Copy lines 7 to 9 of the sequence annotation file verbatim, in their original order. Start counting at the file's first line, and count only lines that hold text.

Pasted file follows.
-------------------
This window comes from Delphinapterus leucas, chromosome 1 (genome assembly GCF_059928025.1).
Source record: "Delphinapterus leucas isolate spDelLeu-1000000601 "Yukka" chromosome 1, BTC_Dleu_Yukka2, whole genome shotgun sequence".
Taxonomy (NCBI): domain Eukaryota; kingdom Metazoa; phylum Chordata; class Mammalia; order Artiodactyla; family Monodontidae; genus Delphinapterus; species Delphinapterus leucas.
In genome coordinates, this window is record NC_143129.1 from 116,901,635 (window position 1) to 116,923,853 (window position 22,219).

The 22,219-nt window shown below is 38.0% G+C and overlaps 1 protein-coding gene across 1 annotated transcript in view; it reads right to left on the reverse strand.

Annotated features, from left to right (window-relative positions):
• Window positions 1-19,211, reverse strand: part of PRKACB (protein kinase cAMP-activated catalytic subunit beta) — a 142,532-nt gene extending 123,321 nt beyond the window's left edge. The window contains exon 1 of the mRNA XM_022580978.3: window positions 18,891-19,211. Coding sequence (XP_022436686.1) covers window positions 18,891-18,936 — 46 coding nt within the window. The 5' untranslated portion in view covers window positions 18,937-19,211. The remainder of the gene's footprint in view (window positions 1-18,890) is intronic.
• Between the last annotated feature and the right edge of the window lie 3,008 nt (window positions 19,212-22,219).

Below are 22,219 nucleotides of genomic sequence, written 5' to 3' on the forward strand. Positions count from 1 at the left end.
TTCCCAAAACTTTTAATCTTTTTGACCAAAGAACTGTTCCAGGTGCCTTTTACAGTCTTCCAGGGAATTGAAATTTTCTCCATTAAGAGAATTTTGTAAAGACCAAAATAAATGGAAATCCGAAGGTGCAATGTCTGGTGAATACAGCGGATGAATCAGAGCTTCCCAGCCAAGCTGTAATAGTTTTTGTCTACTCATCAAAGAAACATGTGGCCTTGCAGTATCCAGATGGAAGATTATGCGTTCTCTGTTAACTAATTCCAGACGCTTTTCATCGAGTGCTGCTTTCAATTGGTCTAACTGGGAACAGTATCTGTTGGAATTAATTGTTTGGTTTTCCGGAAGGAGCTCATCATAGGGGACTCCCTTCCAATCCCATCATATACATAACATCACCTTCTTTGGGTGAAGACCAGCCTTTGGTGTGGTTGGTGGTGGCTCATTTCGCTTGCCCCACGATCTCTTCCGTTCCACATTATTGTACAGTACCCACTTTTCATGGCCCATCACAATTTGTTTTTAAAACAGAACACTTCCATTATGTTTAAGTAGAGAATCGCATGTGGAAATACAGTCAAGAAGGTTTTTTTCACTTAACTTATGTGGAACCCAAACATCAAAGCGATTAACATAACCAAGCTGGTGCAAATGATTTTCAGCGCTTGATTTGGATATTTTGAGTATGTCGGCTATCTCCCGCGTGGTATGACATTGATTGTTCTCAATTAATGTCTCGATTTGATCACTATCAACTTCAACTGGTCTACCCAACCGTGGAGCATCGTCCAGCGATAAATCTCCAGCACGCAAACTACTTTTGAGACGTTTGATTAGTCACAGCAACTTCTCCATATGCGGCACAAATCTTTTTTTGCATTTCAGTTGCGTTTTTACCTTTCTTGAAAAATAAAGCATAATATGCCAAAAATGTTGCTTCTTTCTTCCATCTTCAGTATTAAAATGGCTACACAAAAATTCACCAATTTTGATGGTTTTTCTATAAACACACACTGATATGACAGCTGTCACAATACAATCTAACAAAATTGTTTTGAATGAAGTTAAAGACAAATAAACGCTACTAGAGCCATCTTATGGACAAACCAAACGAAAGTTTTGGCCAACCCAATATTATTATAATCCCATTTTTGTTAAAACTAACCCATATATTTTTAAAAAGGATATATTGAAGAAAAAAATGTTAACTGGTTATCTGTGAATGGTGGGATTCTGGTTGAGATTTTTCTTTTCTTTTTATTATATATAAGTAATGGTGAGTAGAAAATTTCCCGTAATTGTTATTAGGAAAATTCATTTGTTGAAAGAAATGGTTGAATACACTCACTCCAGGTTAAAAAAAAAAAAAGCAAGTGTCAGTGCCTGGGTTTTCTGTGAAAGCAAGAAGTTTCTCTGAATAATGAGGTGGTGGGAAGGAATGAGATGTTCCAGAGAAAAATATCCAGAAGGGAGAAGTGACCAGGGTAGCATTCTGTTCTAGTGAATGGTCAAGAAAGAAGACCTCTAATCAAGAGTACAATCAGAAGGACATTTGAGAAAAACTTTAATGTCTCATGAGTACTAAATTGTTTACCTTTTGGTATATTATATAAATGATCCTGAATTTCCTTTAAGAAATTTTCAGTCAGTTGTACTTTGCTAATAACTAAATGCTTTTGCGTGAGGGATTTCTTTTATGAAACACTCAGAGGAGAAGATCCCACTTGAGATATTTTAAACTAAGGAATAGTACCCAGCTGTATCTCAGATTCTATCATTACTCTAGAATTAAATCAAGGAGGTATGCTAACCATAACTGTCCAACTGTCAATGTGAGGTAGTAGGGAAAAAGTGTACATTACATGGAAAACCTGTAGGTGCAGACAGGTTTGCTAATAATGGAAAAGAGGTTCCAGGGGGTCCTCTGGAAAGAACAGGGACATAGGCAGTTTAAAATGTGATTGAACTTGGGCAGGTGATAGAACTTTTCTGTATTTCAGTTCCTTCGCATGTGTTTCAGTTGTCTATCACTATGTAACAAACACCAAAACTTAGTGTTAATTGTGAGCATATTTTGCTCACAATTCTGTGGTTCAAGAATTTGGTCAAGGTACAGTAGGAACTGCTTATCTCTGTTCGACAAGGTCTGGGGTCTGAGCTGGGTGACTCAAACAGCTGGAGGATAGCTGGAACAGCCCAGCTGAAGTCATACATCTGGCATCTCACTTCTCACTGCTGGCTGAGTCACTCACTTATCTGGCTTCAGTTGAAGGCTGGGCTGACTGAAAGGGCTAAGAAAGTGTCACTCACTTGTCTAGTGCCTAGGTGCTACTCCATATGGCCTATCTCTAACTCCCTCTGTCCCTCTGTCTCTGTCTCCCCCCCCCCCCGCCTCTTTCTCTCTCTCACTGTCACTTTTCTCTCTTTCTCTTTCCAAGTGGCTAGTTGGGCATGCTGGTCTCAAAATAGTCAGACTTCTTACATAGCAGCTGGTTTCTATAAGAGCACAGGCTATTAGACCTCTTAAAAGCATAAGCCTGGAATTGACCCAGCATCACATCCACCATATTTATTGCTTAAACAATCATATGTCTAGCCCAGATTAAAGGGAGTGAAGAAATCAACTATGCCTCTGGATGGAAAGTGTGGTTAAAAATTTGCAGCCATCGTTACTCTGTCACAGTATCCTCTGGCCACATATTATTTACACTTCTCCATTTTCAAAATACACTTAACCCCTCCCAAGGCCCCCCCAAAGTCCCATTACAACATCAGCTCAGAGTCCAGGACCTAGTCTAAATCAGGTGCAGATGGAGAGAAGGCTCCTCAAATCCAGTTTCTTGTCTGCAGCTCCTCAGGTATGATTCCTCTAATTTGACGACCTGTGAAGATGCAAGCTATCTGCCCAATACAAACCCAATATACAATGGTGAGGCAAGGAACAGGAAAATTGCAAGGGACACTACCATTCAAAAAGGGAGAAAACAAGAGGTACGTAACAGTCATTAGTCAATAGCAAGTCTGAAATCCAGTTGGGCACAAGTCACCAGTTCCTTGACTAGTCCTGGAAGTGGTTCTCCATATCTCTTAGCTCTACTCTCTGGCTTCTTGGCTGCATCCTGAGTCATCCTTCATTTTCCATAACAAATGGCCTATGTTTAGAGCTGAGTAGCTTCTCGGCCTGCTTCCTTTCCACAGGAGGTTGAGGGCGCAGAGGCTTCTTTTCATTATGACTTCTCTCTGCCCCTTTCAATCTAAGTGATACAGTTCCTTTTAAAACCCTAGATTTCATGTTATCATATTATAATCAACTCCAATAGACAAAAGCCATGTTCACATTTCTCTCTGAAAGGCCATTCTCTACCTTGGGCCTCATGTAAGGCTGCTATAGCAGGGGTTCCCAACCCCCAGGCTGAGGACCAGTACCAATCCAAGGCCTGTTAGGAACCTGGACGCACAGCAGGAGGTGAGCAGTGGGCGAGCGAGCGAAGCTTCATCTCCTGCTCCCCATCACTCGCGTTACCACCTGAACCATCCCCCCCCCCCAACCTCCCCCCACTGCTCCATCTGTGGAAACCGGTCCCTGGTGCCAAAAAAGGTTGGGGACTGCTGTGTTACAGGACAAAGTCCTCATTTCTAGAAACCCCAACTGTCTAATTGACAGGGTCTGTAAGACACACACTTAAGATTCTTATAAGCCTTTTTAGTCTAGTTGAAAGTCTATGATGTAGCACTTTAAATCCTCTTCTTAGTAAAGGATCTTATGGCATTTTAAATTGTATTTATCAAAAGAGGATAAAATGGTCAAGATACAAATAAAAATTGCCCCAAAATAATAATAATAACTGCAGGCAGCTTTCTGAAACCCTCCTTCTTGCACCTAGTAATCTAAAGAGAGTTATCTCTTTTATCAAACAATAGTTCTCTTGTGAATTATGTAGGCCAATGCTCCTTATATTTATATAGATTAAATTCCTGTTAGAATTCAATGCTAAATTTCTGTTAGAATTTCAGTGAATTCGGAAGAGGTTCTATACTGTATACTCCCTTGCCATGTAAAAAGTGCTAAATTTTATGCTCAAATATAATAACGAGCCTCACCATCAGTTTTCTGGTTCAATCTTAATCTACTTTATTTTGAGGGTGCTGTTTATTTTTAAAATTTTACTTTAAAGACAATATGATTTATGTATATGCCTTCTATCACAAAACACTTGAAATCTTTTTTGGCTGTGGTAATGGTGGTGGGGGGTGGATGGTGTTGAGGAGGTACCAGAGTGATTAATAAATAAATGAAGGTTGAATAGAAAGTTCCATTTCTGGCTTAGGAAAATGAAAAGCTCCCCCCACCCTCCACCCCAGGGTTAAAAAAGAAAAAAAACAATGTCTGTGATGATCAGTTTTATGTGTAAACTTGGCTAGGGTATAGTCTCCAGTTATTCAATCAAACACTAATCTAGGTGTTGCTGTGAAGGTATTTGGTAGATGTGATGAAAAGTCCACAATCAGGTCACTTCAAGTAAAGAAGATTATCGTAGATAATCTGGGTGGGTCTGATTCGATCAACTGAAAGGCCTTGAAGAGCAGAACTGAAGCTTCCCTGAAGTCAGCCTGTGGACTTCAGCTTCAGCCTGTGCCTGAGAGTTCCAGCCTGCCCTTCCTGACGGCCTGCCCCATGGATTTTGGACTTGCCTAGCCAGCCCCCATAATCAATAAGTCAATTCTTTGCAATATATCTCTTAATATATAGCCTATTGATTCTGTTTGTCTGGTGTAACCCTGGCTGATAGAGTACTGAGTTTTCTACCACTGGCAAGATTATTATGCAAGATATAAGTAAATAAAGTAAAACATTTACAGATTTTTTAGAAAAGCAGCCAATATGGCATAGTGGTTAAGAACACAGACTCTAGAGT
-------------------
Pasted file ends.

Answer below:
• Window positions 1-19,211, reverse strand: part of PRKACB (protein kinase cAMP-activated catalytic subunit beta) — a 142,532-nt gene extending 123,321 nt beyond the window's left edge. The window contains exon 1 of the mRNA XM_022580978.3: window positions 18,891-19,211. Coding sequence (XP_022436686.1) covers window positions 18,891-18,936 — 46 coding nt within the window. The 5' untranslated portion in view covers window positions 18,937-19,211. The remainder of the gene's footprint in view (window positions 1-18,890) is intronic.
• Between the last annotated feature and the right edge of the window lie 3,008 nt (window positions 19,212-22,219).

Below are 22,219 nucleotides of genomic sequence, written 5' to 3' on the forward strand. Positions count from 1 at the left end.